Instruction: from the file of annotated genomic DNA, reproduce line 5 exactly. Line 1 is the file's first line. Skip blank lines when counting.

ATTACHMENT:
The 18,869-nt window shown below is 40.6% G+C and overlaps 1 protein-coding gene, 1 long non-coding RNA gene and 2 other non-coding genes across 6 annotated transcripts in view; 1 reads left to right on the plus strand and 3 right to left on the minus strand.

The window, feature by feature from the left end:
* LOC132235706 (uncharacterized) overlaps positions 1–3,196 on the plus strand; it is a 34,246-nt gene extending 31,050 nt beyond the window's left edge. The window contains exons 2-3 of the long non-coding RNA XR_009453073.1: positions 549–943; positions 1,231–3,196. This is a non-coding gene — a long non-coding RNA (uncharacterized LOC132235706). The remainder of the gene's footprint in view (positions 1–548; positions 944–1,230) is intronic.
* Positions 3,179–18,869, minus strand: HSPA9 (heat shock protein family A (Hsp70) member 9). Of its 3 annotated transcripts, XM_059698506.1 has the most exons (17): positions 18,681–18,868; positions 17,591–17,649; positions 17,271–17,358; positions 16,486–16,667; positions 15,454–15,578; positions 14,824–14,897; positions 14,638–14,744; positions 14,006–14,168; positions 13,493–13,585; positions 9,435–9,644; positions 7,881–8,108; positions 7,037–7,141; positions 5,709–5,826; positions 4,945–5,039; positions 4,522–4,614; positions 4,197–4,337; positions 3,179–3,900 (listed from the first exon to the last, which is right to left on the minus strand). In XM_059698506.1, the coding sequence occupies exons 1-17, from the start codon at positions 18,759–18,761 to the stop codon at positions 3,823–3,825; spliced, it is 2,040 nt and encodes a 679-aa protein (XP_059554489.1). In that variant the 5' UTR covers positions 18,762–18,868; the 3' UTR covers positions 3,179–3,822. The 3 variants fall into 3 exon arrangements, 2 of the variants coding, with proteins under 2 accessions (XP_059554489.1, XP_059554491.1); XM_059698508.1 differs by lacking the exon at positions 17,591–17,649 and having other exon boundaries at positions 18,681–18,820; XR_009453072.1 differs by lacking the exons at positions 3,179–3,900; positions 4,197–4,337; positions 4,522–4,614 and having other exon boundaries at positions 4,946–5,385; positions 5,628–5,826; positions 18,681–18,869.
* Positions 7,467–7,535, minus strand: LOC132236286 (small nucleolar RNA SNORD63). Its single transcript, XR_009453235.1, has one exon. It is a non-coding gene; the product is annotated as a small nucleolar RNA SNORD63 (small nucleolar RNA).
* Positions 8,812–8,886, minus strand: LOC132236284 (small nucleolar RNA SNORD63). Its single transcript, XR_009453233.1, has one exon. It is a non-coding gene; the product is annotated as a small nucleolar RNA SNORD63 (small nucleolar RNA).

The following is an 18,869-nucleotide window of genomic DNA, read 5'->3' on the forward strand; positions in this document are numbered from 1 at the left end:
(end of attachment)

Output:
* Positions 7,467–7,535, minus strand: LOC132236286 (small nucleolar RNA SNORD63). Its single transcript, XR_009453235.1, has one exon. It is a non-coding gene; the product is annotated as a small nucleolar RNA SNORD63 (small nucleolar RNA).